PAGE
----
In the book, Uldrak must spill the blood of Tiamat on the ground of Avernus to break the curse – and tells the party as much, while showing them the Orb of Dragonkind that sits in the pommel of his giant sword, in the hope that they will trade the orb for the vial of Tiamat’s blood Arkhan the Cruel carries around his neck.
Because the party is already out for powerful blood, we don’t want Tiamat’s blood to be the way to break Uldrak’s curse. Instead, Uldrak must slay a dragon for the curse to be broken – a solution chosen by Tiamat to cruelly mock the empyrean’s new, puny form. However, with the party’s help, slaying a dragon might not be all that impossible. In fact, Uldrak even knows where to find a dragon: there’s several of them by Arkhan’s Tower, a five-spired monstrosity not far from Uldrak’s Grave.
If the characters go to Arkhan’s Tower intending to slay a dragon, it’s likely they’ll get into a fight with Krull and the dragons at the tower. If they face everything at once, this fight is extremely dangerous, so you may want to split things up a bit, having the party face Krull, the dragon Obatala and his ghouls, or Krull and the four young/wyrmling dragons residing in the tower. To break the curse, Uldrak simply has to participate in the killing of the dragon. If the transformed empyrean dies in the process – well, the party will have to go somewhere else for the blood they’re after.
At the obelisk, the party finds a trapped demon disguised as a wizard, who first makes them perform an arcane ritual before eventually revealing its true identity and sending the party toward Mephistopheles at the Mirror of Mephistar.
You can run this encounter pretty much as it is, changing only two things: Ubbalux is a balor, not a barlgura, and it doesn’t point them to Mephistopheles at the end of the encounter.
Ubbalux is a balor (instead of a barlgura) both because it makes more sense, but also because the party needs to find a powerful creature, and not just any old demon. And because the party might have already been by Mephistopheles, we don’t want the archfiend to be the solution to Ubbalux’ predicament.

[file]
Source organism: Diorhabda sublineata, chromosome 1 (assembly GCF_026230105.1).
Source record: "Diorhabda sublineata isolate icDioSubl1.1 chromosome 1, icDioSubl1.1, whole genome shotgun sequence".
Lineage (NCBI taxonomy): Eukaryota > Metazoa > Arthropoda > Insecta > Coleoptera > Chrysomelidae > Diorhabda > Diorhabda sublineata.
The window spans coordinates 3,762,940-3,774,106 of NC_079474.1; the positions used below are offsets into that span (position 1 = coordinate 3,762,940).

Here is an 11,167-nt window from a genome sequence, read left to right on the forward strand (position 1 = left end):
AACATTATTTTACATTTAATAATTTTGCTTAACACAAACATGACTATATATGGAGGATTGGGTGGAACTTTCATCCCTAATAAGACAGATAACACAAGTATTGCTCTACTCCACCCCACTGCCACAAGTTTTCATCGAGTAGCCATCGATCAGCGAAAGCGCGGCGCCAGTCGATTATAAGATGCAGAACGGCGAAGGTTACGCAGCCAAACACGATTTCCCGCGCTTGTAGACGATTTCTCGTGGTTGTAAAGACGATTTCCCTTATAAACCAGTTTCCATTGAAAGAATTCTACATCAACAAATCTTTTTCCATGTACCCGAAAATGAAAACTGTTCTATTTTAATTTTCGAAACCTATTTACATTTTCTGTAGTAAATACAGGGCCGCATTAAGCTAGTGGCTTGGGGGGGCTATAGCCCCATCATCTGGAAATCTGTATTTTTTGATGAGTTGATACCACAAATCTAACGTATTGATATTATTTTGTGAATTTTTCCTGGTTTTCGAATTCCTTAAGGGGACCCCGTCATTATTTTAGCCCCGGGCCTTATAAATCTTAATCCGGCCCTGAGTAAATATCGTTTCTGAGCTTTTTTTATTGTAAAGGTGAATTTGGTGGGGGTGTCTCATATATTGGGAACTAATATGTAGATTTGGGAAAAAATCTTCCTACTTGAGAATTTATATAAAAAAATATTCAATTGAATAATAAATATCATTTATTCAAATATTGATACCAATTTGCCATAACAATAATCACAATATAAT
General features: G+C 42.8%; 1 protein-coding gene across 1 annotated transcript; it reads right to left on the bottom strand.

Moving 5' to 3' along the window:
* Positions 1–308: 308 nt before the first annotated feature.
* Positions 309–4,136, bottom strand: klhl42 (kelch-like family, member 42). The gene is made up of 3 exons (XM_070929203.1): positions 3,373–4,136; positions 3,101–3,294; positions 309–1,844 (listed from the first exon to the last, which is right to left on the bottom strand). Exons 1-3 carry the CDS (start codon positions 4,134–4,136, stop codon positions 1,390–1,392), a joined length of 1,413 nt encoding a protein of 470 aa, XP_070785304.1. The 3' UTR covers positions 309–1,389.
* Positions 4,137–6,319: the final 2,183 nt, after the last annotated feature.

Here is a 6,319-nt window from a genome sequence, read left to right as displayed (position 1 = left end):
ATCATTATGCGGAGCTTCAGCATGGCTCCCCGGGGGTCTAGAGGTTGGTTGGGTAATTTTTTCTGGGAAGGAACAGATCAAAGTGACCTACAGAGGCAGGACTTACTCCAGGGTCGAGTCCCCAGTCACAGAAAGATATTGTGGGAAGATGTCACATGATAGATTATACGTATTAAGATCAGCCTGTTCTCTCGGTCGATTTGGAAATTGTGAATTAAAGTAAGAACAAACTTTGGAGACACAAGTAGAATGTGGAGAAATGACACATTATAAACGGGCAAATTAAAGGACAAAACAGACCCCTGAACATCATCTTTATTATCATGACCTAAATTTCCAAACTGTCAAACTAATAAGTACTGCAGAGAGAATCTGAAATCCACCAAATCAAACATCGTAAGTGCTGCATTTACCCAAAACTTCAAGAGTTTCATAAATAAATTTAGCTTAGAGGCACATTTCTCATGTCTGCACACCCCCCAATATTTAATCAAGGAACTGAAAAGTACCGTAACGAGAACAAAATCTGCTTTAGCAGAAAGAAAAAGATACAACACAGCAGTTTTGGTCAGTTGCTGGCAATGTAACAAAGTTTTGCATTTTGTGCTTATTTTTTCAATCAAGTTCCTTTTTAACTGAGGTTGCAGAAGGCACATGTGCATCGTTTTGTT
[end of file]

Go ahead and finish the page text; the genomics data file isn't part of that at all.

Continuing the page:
Instead, Bel has made the way to free the balor so difficult, it might as well be impossible: to break the obelisk’s hold on Ubbalux, another creature has to willingly and without coercion take the demon’s place in the prison – while being fully aware that this means being trapped for eternity (or until another creature willingly takes their place).
Since self-sacrifice and selflessness are some of the rarest commodities in Avernus, Ubbalux has all but given up on being freed this way. However, if the party asks around (likely informants could be Ellioch at Ichor’s Aweigh, Smiler the Defiler, or other NPCs who travel a lot or deals with demons), they can eventually learn about a bearded devil out by the Spawning Trees, who’s recently become very soft-hearted. Or, you can also just have the party find the Spawning Trees by pure chance and realize the opportunity for themselves.
Regardless of how they arrive at the Spawning Trees, they can here save Krikendolt from his bullying comrades, and easily convince the devil to give his own freedom up to free Ubbalux (“it’s just sooo sad that he has been imprisoned for so long, unable to go home. Of course, I’ll take his place!”). If you want to top off the ordeal with an encounter, you can have a weakened Ubbalux – a balor with four levels of exhaustion – immediately take his pent-up rage out on the party, instead of upholding his end of the bargain!
If the characters can’t convince anyone to take the balor’s place, or fail to extract the blood from the freed Ubbalux, they will have the other options waiting for them.
This encounter can run just like in the book (with the salamanders in the Wandering Emporium providing the Shattersticks instead of Mephistopheles) up until the point where the river’s flow is dammed. After damming the River Styx, the party will have to wait around for about 24 hours, as Shummrath reforms enough for them to harvest its blood. To add an encounter at the end, you can have the weakened, but now sentient, pit fiend put up a fight. Even with four levels of exhaustion (disadvantage on everything, speed and hit points halved), the pit fiend should still present a decent challenge for the party.
Paying with Blood
When the characters return with a flask of blood for their intermediary of choice, they can finally learn the location of one of the ‘Fallen Three’:
- Mordenkainen’s simulacrum closes his eyes for a brief second, accessing the memories of his main form, before swiftly (and impatiently) relaying the location of the Fallen Three.
- Red Ruth brews a stinking concoction with the blood, inhaling the fumes as she sends her consciousness flying across the vast plains of Avernus to seek out the Fallen Three.
- Rigorath, Mephistopheles’ cambion, disappears into the portal for a few hours, and reappears unceremoniously to give the party their answer.
Now, it’s up to you whether Red Ruth, Mordenkainen or Mephistopheles can provide the party will the locations of all three fallen NPCs, or only one of them – but no matter what, it should be the characters themselves that get to decide which one they will seek out.
(A quick note here – if the characters want to seek out Bel, you may want to have the Intermediary draft up a letter of introduction for the party, so you can run the encounter at Bel’s Forge by the book!)
Smiler the Defiler